Motor Torque:

60 Newton meters

Battery Brand:

Samsung 18650 Cells

Battery Voltage:

48 volts

Battery Amp Hours:

13 ah

Battery Watt Hours:

624 wh

Battery Chemistry:

Lithium-ion

Charge Time:

6.5 hours

Estimated Min Range:

25 miles (40 km)

Estimated Max Range:

45 miles (72 km)

Display Type:

KEY, Fixed, Adjustable Angle, Backlit, 3" Grayscale LCD, Integrated 5 Volt 2 Amp USB Type-A Port Below Display

Readouts:

Battery Charge Level (5 Bars), Lights Indicator, Assist Level (0-5 or 0-9), Power Output (Watts), Current Speed (MPH or KMH), Trip Distance, Odometer, Maximum Speed, Average Speed, Ride Time

Display Accessories:

Independent Control Pad on Left, Buttons: +, i, -, Walk, Lights: Hold +, Walk Mode: Hold -, Cycle Readouts: Press Power, Settings: Hold + and - (Clear Trip, Set Unit, Wheel Diameter, Speed Limit, Set Voltage, Set Power, Current, Assistant num, Speed Sensor, Set Backlight, Set Password)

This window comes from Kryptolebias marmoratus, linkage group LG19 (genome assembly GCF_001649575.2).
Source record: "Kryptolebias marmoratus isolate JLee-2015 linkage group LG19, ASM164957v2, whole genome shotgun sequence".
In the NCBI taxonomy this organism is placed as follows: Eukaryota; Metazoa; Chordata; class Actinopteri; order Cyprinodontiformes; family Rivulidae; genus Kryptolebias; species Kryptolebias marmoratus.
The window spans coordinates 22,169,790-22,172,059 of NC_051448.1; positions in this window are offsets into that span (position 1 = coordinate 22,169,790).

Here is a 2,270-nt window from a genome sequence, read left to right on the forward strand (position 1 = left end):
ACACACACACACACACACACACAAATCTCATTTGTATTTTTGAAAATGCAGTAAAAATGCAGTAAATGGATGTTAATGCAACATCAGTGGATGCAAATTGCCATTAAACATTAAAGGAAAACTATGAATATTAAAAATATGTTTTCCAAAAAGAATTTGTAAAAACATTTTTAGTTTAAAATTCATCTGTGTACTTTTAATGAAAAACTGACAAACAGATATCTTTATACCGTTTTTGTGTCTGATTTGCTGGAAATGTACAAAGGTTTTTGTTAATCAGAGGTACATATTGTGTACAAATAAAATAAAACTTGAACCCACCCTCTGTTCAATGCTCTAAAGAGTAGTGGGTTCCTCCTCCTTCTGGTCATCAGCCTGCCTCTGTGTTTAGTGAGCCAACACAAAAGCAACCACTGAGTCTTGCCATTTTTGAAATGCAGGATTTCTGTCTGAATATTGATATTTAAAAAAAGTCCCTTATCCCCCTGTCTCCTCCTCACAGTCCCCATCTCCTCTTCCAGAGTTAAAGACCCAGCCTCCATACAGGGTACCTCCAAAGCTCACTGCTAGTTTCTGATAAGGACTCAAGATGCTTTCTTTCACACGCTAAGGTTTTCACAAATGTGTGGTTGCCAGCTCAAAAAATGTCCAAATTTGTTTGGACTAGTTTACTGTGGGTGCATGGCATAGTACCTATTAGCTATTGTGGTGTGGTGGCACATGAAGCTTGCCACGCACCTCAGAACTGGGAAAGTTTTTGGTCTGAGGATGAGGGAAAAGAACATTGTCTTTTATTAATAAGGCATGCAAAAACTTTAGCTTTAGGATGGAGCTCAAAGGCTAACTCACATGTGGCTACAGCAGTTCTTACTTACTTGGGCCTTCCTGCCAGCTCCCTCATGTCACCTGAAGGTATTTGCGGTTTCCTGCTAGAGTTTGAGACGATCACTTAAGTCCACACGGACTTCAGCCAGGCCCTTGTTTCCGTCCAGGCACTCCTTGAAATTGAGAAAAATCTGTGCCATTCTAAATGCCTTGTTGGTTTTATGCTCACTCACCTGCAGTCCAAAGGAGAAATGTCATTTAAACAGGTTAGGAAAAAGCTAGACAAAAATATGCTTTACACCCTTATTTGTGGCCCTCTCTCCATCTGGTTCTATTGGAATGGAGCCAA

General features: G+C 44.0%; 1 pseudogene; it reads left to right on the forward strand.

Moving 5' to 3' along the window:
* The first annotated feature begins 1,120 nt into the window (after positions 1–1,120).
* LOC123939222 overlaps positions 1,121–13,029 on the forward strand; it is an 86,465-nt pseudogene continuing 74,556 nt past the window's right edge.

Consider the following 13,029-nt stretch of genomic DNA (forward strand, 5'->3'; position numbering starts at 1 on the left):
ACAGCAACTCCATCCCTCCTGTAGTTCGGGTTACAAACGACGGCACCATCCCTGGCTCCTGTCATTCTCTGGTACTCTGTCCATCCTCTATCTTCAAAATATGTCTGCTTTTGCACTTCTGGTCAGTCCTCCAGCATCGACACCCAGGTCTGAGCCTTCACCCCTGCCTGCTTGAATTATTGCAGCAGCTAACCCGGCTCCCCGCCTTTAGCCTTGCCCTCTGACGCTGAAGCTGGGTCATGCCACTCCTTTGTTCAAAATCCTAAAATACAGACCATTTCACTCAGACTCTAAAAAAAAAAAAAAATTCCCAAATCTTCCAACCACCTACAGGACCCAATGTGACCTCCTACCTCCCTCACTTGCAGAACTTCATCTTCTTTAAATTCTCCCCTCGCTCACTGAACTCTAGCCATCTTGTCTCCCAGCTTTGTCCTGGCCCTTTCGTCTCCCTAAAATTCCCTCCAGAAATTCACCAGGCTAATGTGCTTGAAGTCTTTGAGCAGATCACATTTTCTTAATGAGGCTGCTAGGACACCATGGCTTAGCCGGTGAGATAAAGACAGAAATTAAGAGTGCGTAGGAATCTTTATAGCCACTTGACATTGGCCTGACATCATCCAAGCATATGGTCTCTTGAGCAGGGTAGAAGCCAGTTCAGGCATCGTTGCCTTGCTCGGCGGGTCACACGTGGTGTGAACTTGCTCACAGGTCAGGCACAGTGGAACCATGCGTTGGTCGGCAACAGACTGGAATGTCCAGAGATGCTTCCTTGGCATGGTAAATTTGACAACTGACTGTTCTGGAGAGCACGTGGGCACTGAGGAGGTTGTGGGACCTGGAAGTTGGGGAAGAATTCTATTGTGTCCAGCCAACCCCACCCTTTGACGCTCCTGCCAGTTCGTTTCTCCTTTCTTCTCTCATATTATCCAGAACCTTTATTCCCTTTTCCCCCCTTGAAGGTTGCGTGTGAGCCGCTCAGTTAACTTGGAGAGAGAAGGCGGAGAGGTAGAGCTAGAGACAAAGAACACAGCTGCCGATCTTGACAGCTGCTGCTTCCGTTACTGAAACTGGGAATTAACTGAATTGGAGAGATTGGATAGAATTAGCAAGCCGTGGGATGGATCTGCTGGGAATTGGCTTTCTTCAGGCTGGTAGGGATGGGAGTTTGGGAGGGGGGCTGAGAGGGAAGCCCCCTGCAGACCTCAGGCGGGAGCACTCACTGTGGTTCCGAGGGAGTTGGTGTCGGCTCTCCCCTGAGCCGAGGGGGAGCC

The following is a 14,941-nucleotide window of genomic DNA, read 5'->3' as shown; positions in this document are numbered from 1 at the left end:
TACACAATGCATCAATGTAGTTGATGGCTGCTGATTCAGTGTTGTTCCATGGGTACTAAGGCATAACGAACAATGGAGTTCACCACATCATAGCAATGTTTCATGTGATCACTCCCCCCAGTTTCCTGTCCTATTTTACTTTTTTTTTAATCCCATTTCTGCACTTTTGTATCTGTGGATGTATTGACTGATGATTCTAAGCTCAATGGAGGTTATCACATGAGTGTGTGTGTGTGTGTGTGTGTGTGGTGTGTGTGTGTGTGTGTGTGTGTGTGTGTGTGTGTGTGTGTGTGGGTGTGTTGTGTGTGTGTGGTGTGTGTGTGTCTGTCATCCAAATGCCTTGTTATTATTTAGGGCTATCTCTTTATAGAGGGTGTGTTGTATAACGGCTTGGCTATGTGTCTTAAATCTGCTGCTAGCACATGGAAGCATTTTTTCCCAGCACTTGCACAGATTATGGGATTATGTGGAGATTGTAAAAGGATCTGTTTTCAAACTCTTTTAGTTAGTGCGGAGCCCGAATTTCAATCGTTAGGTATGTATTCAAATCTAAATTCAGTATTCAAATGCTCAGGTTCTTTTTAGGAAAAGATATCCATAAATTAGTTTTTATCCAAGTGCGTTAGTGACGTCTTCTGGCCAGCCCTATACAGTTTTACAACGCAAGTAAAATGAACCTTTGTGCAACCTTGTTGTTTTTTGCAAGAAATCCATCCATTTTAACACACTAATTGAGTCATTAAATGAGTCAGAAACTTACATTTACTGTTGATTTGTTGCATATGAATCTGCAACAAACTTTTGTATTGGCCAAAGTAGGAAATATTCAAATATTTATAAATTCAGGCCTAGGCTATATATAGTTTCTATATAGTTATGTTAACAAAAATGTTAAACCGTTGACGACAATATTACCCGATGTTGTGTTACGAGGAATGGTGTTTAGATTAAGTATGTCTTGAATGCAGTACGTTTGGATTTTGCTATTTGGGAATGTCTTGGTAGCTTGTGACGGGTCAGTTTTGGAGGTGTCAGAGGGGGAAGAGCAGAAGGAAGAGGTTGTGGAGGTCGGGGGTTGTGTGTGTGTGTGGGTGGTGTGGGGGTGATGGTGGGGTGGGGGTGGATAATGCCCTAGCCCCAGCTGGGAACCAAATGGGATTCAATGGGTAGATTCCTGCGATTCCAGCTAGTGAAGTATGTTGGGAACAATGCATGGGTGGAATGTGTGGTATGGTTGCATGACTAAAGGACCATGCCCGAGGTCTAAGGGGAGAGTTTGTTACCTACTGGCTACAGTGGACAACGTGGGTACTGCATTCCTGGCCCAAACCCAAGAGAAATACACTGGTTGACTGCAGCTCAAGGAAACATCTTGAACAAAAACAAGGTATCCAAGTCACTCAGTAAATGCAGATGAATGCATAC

Drive Mode:

Cadence Sensing Pedal Assist, Trigger Throttle (12-Magnet Sealed Sensor)

Top Speed:

25 mph (40 kph)(20mph or Lower in Settings Menu)

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Written Review

To run the forums, host the website, and travel, I charge a universal service fee for my reviews. This review was sponsored by MOD Bikes. My goal is to be transparent and unbiased, this video and written review are not meant to be an endorsement of MOD Bikes products.